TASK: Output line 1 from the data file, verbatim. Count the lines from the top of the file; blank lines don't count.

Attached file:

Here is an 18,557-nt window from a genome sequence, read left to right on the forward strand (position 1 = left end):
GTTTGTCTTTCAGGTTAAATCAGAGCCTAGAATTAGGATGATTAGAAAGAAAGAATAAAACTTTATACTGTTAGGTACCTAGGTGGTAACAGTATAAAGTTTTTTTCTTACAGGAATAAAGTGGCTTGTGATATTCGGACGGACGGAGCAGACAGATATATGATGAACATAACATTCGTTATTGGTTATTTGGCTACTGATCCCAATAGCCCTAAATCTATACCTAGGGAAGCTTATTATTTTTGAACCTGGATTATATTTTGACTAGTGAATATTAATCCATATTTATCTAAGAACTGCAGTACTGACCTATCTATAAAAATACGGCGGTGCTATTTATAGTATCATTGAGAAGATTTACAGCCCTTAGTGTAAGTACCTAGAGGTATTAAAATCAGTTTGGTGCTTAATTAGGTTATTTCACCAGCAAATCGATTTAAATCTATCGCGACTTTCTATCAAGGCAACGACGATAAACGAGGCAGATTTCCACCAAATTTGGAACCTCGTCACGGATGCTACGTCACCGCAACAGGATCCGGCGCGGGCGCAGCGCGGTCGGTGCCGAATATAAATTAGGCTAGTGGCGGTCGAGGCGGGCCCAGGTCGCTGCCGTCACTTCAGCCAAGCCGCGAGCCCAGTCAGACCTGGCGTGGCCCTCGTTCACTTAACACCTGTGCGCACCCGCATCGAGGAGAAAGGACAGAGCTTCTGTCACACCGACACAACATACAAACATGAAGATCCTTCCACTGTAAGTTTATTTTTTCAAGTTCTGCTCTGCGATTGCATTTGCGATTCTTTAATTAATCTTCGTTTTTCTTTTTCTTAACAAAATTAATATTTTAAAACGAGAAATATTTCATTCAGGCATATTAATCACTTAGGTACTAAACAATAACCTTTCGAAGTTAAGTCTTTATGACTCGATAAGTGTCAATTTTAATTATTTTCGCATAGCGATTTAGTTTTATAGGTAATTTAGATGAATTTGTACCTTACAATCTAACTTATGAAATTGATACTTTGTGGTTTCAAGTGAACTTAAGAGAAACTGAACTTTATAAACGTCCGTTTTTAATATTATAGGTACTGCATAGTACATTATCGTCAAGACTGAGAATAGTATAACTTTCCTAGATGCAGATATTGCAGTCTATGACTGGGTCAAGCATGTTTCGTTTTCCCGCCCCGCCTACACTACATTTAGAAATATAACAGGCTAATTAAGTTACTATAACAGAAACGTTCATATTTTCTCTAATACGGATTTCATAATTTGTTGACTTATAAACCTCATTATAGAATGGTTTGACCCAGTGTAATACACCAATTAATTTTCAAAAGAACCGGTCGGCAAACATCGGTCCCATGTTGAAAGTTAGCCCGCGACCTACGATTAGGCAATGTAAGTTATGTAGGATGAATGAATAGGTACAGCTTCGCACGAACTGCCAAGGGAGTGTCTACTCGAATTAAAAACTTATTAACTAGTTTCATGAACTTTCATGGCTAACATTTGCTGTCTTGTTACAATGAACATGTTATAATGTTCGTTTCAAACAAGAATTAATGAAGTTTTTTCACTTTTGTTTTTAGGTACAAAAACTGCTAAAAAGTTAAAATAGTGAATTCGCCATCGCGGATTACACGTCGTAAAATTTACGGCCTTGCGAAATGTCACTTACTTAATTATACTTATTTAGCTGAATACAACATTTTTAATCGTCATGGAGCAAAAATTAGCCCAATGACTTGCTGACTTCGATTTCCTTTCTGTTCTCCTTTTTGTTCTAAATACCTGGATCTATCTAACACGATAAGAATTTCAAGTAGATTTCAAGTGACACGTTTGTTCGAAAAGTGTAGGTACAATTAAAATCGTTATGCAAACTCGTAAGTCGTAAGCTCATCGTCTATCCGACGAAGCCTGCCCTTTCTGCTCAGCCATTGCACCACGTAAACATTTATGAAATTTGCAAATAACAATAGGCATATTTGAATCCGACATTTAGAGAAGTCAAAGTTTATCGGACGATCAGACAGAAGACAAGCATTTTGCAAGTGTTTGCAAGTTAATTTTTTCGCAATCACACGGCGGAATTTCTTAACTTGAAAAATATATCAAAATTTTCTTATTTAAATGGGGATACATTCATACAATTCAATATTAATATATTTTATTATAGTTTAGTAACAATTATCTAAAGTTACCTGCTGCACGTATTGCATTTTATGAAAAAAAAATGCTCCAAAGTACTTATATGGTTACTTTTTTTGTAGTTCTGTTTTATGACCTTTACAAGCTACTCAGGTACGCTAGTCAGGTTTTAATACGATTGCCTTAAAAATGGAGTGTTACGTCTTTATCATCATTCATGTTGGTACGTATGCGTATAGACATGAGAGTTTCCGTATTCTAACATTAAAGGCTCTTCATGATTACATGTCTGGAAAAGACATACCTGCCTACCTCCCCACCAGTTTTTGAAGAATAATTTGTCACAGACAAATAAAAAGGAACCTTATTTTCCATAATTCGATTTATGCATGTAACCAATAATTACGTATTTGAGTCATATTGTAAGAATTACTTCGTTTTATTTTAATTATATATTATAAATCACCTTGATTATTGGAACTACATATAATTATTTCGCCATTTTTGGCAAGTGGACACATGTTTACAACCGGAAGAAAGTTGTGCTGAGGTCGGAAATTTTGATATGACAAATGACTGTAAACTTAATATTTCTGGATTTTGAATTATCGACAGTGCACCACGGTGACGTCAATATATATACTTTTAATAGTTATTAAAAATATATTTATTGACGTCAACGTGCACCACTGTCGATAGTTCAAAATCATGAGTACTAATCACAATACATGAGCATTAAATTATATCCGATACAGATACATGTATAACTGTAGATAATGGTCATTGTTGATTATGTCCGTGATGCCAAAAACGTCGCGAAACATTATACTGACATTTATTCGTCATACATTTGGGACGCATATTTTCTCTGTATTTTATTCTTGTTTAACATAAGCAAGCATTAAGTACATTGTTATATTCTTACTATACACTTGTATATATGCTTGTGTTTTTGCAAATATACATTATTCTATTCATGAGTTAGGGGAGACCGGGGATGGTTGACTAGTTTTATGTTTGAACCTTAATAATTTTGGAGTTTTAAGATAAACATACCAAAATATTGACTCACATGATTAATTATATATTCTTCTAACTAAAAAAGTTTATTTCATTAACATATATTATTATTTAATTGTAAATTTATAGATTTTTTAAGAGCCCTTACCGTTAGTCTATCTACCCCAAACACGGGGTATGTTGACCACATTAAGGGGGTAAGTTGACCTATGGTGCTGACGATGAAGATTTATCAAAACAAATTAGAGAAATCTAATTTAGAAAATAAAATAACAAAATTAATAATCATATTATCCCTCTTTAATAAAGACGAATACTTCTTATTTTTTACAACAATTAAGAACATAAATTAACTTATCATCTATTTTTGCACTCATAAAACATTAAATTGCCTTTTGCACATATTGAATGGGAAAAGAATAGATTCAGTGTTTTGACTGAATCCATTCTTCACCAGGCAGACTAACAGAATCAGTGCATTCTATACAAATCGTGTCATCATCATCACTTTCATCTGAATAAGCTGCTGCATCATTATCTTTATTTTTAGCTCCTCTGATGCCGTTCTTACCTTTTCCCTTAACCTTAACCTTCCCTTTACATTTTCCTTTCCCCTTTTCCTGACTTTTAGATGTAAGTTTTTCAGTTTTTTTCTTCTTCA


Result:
Here is an 18,557-nt window from a genome sequence, read left to right on the forward strand (position 1 = left end):